So how could skyscraper melt the car?
“Fundamentally it’s reflection,” Chris Shepherd of the Institute of Physics told the BBC “If a building creates enough of a curve with a series of flat windows, which act like mirrors, the reflections all converge at one point, focusing and concentrating the light.” The curves of “Walkie Talkie” skyscraper acted like a magnifying glass to concentrate the light on only one spot, the exact spot where Jaguar XJ was parked.
According to Kheir Al-Kodmany, an associate professor at the University of Illinois at Chicago, Walkie Talkie’s designers forgot about the fact that southern-facing building would generate a lot of heat. If it had been a northern-facing building, it would have been an issues. Luckily London isn’t a very sunny city.
“As we get more shiny, glassy metal buildings, reflected light will become a bigger deal,” John Frederick, a professor of atmospheric science at the University of Chicago says. “The high reflection is good if you’re inside trying to keep intense sunlight out, but if you’re outside, you’ll be the recipient of that reflected light.” Well, sometimes it is just better to walk, leave your car safely parked at home and protect the environment.
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It seems unimaginable, but this is the typical day in the life of this team of experts hired to maintain the iconic Elizabeth Tower, better known as the Big Ben.
A team of experts has begun a job that requires a head for heights and the ability to keep a close eye on the clock at one of Britain’s most famous landmarks. The specialists abseiled by rope to clean and inspect the faces of the Great Clock at the Palace of Westminster, and they wear ear defenders to protect their hearing from the chimes of Big Ben. A working week has been set aside for the job, one day for each of the four clock faces, with a contingency day in case the weather makes it too risky to work on the 95.7 metre high Elizabeth Tower. There are steel girders and lintels to support the tower, with copper clock hand that have been frozen in place to avoid injuring the cleaners.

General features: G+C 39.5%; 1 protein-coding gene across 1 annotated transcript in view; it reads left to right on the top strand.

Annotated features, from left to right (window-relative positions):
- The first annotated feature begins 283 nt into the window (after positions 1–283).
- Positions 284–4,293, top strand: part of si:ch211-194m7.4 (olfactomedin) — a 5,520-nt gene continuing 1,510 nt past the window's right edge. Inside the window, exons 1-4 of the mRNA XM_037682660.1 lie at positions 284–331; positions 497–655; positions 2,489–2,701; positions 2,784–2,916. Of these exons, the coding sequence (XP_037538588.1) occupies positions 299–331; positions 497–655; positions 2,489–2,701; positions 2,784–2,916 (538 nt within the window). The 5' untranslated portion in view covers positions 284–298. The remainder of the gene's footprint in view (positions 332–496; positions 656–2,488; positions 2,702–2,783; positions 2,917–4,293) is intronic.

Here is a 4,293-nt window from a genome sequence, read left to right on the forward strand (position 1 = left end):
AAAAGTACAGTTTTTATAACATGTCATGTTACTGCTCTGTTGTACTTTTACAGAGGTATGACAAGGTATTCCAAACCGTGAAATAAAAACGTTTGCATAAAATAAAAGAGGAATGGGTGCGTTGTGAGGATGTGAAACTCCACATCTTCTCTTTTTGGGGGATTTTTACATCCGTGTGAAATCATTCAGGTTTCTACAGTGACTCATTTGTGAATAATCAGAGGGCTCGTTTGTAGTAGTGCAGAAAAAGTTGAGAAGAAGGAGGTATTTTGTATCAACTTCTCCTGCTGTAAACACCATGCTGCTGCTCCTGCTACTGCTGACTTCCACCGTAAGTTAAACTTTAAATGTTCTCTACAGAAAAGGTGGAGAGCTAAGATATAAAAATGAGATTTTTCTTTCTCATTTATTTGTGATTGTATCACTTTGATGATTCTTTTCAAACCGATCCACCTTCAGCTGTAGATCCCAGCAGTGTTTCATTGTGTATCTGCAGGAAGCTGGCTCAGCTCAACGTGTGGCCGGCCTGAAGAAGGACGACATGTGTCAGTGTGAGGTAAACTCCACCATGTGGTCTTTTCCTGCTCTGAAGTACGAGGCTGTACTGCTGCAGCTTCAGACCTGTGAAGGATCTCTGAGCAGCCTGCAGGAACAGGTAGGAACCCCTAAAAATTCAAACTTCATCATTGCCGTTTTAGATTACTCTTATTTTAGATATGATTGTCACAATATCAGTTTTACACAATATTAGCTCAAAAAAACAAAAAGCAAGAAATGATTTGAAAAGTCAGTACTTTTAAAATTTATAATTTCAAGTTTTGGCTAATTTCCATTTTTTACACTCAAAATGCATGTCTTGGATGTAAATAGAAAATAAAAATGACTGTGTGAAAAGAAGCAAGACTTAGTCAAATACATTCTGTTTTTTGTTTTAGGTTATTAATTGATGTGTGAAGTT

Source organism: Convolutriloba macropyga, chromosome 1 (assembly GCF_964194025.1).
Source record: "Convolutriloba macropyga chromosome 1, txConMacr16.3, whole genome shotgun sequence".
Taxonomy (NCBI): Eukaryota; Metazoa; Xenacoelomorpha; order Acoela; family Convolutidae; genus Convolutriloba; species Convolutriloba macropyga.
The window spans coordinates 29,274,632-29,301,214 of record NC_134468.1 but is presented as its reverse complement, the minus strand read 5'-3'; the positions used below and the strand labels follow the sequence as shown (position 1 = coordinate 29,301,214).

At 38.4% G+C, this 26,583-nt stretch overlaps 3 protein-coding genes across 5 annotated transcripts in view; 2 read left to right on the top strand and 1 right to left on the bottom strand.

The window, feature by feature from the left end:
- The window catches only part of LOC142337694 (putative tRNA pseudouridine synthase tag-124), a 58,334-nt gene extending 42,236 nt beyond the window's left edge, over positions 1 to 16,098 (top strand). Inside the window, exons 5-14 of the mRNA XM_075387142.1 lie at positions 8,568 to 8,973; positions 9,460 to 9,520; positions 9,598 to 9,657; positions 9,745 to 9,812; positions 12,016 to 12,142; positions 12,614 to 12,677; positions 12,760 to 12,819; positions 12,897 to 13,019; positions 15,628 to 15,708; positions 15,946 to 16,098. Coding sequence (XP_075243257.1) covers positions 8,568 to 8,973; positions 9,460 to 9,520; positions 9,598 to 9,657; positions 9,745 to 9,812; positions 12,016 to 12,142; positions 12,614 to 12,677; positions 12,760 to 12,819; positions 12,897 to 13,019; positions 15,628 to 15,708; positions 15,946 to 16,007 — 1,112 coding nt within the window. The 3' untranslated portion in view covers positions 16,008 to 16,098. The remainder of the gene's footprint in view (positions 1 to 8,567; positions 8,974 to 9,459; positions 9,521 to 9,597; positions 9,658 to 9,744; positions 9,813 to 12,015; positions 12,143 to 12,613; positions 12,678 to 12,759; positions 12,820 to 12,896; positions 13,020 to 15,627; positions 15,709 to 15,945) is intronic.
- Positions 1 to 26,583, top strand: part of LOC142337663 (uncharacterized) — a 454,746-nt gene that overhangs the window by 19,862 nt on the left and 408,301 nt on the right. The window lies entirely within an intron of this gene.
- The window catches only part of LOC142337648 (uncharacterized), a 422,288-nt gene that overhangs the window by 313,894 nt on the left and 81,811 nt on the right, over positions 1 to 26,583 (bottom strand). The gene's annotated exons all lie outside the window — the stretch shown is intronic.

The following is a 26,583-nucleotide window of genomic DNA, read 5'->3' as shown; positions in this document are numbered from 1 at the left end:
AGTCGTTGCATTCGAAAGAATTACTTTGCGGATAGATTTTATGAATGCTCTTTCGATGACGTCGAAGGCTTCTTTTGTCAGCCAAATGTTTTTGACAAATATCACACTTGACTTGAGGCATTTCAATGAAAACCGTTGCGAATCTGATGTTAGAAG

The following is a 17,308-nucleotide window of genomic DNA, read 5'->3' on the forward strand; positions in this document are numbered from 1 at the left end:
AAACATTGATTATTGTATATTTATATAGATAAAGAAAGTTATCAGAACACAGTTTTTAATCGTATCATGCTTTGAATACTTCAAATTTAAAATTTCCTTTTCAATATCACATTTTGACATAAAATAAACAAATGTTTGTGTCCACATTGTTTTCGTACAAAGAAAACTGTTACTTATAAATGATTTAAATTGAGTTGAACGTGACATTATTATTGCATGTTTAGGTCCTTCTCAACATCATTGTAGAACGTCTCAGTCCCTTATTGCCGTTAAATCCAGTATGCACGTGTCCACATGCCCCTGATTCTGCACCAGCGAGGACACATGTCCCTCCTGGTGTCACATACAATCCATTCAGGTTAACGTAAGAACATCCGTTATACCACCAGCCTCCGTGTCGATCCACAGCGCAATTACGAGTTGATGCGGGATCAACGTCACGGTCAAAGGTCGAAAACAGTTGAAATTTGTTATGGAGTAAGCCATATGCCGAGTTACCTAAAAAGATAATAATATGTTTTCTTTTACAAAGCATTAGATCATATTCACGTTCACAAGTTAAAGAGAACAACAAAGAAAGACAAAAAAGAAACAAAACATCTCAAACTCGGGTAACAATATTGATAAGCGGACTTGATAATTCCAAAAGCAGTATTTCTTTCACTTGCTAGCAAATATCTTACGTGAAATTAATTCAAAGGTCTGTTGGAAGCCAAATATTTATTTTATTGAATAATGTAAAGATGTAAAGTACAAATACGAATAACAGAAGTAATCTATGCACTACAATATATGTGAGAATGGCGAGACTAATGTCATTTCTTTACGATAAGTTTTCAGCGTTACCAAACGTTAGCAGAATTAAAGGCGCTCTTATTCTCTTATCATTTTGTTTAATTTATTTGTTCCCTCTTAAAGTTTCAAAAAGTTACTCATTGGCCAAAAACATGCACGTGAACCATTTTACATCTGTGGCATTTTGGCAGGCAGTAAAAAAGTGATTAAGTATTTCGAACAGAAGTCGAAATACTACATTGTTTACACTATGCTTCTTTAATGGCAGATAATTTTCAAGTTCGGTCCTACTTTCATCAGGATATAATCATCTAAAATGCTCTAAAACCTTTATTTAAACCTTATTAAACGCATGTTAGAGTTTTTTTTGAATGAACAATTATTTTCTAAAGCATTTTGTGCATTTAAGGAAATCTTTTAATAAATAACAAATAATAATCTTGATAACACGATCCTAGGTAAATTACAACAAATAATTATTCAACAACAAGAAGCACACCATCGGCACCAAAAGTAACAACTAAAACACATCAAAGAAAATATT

This prompts memories of the photograph of eleven men eating lunch, seated on a steel girder with their feet dangling 256 meters (840 feet) above the New York City streets without harnesses. The Daily Mail recently reported that, although the models were real workers, the moment was staged by the Rockefeller Center to promote their new skyscraper 80 years ago. Nonetheless it was no mean feat.
Another daring act that I am sure required the same bravery would be the two Russian men Vadim Makhorov and Vitaly Raskalov who scaled Shanghai Tower. The building is set to be completed in 2014 to be China’s tallest building at 632 metres (2073 feet), and the second tallest in the world. Shanghai tower used 25% less structural steel than a conventional design of a similar height. As a result, the building’s constructors are expected to save an estimated US $58 million in material costs. In an interview, Vadim claims the ascent was ‘to see the city from an unusual angle’, as part of his photography, and not a feat to be proud of or to have repeated by others.
If you’re interested in these buildings or how they are made, why not check out our website, LinkedIn, Twitter, and Facebook. Or you could try our new mobile app by scanning our QR code. Shanghai Metal manufactures value added steel products used when building skyscrapers. As Stainless Steel Industry Professionals, we take pride in the manufacturing of those products which are held to such esteem in the architecture industry .